Sometimes it’s hard to interpret the horrors of life
By: Tin W. Callaway
| Posted: Thursday, Apr 24, 2014 06:00 am
If there’s one thing I’m intolerant of in a day when tolerance is a prerequisite for contributing to discussions in the public square, it is simplistic answers to complex questions. Since preachers are ostensibly about truth-telling, try this on for size: some of the most simplistic explanations I hear regarding complex matters originate in the church/religious world.
This reality exists for a number of curious reasons.
Sufficient for my purposes here is to merely submit that when I hear church/religious people tender simplistic answers for complex realities, more often than not I suggest it’s time they re-read the ancient book of Job. Simple answers didn’t cut it thousands of years ago and they don’t cut it today.
What, in the name of all that is truthful, are we to make of the senseless and brutal murders of five Calgary college students by someone they considered a friend?
And what light does ancient wisdom shed on our efforts to responsibly engage that question?
For those unfamiliar with the storyline in the biblical book Job, here’s a précis.
Readers are introduced to Job, a wealthy businessman whose reputation is a jaw-dropper: blameless, of complete integrity, continually fearing God and turning away from evil. If you’re perceptive, you’ll grasp why my parents didn’t name me Job.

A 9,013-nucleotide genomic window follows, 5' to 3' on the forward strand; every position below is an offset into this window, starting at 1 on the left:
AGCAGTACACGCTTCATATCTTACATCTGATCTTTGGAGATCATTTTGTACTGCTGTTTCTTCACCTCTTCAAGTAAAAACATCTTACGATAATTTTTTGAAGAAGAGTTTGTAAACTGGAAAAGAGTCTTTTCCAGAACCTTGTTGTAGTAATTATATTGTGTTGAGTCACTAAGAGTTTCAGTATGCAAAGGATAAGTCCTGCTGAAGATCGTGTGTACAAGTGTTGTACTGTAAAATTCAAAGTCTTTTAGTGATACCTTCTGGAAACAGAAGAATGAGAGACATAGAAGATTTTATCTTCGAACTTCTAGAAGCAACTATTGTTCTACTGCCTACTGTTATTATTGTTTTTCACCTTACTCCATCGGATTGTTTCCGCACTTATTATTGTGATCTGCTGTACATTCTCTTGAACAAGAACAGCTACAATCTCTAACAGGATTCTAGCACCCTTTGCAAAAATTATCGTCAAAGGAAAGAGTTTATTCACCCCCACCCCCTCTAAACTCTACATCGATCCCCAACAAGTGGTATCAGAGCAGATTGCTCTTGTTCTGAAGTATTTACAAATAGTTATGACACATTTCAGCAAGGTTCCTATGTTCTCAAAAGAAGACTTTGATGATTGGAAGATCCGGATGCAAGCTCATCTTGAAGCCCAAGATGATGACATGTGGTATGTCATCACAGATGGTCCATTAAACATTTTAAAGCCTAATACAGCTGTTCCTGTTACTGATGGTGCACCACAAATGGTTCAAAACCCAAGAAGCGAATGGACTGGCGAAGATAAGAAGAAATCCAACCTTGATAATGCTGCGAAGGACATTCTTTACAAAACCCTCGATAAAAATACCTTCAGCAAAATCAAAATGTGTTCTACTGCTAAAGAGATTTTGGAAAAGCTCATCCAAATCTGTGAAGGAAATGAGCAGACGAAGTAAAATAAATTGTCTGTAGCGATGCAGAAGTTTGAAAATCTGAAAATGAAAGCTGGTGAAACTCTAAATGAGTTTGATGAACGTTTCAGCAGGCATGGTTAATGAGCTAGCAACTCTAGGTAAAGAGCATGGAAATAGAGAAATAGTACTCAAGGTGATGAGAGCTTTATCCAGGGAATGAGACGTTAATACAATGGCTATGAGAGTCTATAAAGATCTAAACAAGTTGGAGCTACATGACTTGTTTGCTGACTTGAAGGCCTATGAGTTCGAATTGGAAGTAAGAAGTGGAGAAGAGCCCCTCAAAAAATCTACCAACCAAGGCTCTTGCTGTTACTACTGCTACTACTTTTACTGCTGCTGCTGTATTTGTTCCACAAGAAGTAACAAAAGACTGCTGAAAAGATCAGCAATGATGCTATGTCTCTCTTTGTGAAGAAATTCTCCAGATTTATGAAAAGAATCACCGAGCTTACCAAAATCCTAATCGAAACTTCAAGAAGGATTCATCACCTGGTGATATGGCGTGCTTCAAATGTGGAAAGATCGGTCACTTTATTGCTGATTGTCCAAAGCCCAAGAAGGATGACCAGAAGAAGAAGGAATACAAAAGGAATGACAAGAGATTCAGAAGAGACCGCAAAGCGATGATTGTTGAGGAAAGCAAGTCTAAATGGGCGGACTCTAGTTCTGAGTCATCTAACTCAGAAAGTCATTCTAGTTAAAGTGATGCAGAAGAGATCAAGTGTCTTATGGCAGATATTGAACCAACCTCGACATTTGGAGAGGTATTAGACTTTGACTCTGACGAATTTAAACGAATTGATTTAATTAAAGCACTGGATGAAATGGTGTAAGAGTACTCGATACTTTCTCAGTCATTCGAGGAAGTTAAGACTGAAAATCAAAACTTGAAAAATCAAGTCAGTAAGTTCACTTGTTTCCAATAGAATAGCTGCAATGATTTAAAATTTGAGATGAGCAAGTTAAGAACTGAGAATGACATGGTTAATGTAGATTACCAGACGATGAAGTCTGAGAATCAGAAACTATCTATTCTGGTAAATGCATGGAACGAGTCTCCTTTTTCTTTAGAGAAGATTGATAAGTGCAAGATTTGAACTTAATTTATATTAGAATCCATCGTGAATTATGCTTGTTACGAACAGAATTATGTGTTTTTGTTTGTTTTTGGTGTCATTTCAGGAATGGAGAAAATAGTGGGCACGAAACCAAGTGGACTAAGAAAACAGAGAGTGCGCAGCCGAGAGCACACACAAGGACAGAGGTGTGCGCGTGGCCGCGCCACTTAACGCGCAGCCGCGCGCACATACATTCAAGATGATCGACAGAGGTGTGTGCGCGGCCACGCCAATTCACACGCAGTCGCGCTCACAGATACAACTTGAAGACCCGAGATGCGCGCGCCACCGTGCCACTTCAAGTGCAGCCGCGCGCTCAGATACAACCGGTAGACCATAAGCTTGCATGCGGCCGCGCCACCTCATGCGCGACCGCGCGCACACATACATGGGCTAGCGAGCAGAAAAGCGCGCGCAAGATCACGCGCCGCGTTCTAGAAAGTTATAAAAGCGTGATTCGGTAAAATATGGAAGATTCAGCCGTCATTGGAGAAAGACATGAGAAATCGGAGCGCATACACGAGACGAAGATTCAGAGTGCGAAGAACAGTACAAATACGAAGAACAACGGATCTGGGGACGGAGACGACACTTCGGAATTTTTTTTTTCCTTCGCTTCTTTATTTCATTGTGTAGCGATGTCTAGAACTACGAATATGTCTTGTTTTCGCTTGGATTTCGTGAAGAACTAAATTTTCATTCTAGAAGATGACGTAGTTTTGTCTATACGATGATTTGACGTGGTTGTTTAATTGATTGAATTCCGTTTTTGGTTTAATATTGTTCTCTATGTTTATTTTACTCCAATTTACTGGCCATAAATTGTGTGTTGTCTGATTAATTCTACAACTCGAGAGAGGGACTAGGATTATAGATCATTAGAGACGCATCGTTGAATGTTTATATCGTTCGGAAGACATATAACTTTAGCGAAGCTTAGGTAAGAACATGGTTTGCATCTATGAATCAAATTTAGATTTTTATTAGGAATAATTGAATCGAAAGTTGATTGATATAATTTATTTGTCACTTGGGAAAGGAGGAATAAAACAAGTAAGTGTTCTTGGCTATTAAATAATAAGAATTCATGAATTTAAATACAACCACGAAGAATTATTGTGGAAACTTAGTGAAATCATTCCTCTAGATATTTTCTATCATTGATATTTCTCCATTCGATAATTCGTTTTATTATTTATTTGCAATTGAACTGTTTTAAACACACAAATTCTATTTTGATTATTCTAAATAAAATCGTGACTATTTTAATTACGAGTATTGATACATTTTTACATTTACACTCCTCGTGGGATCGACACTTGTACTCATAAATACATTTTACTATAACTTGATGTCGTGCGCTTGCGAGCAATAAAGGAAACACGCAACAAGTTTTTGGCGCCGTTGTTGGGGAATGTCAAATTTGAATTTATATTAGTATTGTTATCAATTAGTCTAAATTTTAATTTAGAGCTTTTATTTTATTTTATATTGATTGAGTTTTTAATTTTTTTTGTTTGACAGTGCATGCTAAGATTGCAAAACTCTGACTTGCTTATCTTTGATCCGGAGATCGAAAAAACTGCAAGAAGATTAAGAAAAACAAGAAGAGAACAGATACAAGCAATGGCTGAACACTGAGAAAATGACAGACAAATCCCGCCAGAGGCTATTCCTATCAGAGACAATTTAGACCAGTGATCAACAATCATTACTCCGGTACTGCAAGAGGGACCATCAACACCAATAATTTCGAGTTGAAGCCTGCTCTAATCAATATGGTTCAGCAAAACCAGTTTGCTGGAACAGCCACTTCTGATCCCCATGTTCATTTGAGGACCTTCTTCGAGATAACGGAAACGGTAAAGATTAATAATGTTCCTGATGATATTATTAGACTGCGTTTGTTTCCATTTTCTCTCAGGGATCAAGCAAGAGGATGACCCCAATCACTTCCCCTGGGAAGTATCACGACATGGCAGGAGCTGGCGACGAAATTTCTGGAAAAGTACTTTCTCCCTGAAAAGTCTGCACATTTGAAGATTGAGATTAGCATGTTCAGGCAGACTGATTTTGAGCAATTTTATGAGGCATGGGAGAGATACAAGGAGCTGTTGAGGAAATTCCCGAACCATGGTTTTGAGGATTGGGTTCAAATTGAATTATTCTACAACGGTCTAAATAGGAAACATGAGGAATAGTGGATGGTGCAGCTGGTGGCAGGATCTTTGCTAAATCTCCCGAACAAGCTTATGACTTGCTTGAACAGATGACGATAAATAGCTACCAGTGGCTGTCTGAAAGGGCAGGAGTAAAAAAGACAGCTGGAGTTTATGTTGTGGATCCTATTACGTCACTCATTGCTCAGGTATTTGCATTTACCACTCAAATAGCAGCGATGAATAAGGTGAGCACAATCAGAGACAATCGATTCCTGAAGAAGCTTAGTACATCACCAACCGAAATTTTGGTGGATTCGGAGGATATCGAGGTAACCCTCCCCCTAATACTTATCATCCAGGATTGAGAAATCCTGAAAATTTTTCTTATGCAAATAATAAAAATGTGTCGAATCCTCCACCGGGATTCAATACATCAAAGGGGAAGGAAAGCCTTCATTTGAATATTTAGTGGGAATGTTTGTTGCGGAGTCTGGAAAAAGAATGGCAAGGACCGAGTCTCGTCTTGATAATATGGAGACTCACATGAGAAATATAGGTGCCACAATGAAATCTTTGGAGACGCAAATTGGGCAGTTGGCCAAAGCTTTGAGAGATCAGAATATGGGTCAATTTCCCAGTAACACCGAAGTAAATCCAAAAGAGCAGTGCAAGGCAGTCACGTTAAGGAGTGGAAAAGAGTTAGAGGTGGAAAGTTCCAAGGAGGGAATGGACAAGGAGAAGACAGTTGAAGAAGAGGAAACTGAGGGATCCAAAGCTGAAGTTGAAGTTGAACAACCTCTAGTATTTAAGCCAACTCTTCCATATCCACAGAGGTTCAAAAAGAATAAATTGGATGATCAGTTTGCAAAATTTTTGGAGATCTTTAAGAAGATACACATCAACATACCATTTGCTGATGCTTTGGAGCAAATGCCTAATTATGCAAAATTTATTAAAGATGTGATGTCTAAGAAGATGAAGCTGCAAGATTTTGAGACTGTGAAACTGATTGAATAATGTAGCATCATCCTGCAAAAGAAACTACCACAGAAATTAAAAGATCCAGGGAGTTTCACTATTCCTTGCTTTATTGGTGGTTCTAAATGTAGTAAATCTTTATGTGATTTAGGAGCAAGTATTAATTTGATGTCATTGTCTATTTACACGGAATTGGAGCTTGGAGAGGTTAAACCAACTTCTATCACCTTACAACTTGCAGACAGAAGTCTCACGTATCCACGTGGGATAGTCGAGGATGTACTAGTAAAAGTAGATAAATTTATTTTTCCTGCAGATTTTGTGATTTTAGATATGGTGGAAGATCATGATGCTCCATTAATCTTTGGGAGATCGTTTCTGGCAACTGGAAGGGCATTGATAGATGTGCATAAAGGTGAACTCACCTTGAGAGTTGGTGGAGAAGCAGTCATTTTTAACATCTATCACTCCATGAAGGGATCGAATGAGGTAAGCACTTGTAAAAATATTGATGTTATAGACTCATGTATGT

“Health and wealth theology” being a staple today, you’d think Deity would be inclined to honour Job’s devotion. Yet just two chapters in, this honourable gentleman’s wealth, business, children and health are AWOL and we find him taunted by his cynical wife to “curse God and die.”
Oh, did I mention this sudden change in fortunes was all God’s idea in the first place? Were he among us today, Job could be excused for stomping out of worship gatherings that proclaim such platitudes as “God is good, all the time, God is good!”
Curiously, the balance of Job – some 40 chapters – is largely unread which, in my estimation, accounts for the proclivity among believers to spout simplistic solutions to complex matters.
The essence of this lengthy treatise gets right in the face of E-Z Answers Inc. = shut up, already!
The message of ancient wisdom that contemporary society does well to note?
Bad stuff happens.
Bad stuff happens to good and godly people.
Being spiritually devout doesn’t guarantee immunity to bad stuff. And the real kicker: Deity uses bad stuff for purposes we will not fully comprehend in this life.
Tim is pastor of Faith Community Church. He can be reached at firstname.lastname@example.org